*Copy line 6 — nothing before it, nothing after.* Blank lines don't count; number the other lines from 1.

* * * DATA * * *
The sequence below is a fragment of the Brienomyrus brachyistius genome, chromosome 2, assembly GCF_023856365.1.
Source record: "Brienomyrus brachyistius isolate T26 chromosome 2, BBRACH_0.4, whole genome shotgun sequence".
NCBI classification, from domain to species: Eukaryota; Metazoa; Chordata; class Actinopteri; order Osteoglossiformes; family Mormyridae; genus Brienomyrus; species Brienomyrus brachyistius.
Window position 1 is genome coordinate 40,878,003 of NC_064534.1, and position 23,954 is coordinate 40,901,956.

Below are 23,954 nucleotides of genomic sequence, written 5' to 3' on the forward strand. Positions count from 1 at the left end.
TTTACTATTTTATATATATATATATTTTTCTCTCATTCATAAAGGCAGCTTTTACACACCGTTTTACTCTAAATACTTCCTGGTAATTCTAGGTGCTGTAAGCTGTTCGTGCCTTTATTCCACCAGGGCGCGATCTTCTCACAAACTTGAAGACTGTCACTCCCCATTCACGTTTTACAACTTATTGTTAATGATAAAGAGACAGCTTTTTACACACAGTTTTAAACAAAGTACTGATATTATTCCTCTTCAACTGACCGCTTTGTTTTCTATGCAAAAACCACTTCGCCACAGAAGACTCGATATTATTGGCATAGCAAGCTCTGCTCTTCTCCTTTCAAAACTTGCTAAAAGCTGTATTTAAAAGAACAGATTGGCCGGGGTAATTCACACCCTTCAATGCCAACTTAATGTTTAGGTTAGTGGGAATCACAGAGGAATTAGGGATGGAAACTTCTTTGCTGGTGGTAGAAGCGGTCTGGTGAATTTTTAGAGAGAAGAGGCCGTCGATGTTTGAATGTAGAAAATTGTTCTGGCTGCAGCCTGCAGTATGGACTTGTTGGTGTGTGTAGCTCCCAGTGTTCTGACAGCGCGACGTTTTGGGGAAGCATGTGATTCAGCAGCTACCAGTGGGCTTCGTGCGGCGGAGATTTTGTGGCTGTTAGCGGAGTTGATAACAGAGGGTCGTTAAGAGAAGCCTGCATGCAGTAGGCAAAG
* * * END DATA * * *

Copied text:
TTTACTATTTTATATATATATATATTTTTCTCTCATTCATAAAGGCAGCTTTTACACACCGTTTTACTCTAAATACTTCCTGGTAATTCTAGGTGCTGTAAGCTGTTCGTGCCTTTATTCCACCAGGGCGCGATCTTCTCACAAACTTGAAGACTGTCACTCCCCATTCACGTTTTACAACTTATTGTTAATGATAAAGAGACAGCTTTTTACACACAGTTTTAAACAAAGTACTGATATTATTCCTCTTCAACTGACCGCTTTGTTTTCTATGCAAAAACCACTTCGCCACAGAAGACTCGATATTATTGGCATAGCAAGCTCTGCTCTTCTCCTTTCAAAACTTGCTAAAAGCTGTATTTAAAAGAACAGATTGGCCGGGGTAATTCACACCCTTCAATGCCAACTTAATGTTTAGGTTAGTGGGAATCACAGAGGAATTAGGGATGGAAACTTCTTTGCTGGTGGTAGAAGCGGTCTGGTGAATTTTTAGAGAGAAGAGGCCGTCGATGTTTGAATGTAGAAAATTGTTCTGGCTGCAGCCTGCAGTATGGACTTGTTGGTGTGTGTAGCTCCCAGTGTTCTGACAGCGCGACGTTTTGGGGAAGCATGTGATTCAGCAGCTACCAGTGGGCTTCGTGCGGCGGAGATTTTGTGGCTGTTAGCGGAGTTGATAACAGAGGGTCGTTAAGAGAAGCCTGCATGCAGTAGGCAAAG